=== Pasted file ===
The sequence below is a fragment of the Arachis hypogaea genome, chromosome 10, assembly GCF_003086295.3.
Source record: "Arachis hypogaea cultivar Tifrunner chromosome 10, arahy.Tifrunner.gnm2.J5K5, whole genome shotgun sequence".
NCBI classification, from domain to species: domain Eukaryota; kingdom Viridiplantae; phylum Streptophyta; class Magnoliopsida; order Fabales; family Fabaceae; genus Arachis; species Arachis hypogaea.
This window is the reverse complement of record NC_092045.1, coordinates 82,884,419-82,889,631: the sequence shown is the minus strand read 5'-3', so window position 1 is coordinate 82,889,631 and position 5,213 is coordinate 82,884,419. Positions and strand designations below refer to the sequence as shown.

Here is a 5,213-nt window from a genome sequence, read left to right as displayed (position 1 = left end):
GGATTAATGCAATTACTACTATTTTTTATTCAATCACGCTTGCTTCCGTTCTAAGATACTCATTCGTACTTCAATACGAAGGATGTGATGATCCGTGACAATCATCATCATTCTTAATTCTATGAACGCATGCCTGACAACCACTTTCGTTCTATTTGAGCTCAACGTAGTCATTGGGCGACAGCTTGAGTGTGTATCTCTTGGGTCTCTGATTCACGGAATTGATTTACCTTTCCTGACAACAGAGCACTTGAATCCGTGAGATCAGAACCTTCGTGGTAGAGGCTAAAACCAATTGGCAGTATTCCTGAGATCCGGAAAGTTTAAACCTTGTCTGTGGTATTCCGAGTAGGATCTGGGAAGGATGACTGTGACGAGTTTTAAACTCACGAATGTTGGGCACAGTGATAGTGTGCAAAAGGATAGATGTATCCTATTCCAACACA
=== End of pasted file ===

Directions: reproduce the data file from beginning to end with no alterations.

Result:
The sequence below is a fragment of the Arachis hypogaea genome, chromosome 10, assembly GCF_003086295.3.
Source record: "Arachis hypogaea cultivar Tifrunner chromosome 10, arahy.Tifrunner.gnm2.J5K5, whole genome shotgun sequence".
NCBI classification, from domain to species: domain Eukaryota; kingdom Viridiplantae; phylum Streptophyta; class Magnoliopsida; order Fabales; family Fabaceae; genus Arachis; species Arachis hypogaea.
This window is the reverse complement of record NC_092045.1, coordinates 82,884,419-82,889,631: the sequence shown is the minus strand read 5'-3', so window position 1 is coordinate 82,889,631 and position 5,213 is coordinate 82,884,419. Positions and strand designations below refer to the sequence as shown.

Here is a 5,213-nt window from a genome sequence, read left to right as displayed (position 1 = left end):
GGATTAATGCAATTACTACTATTTTTTATTCAATCACGCTTGCTTCCGTTCTAAGATACTCATTCGTACTTCAATACGAAGGATGTGATGATCCGTGACAATCATCATCATTCTTAATTCTATGAACGCATGCCTGACAACCACTTTCGTTCTATTTGAGCTCAACGTAGTCATTGGGCGACAGCTTGAGTGTGTATCTCTTGGGTCTCTGATTCACGGAATTGATTTACCTTTCCTGACAACAGAGCACTTGAATCCGTGAGATCAGAACCTTCGTGGTAGAGGCTAAAACCAATTGGCAGTATTCCTGAGATCCGGAAAGTTTAAACCTTGTCTGTGGTATTCCGAGTAGGATCTGGGAAGGATGACTGTGACGAGTTTTAAACTCACGAATGTTGGGCACAGTGATAGTGTGCAAAAGGATAGATGTATCCTATTCCAACACA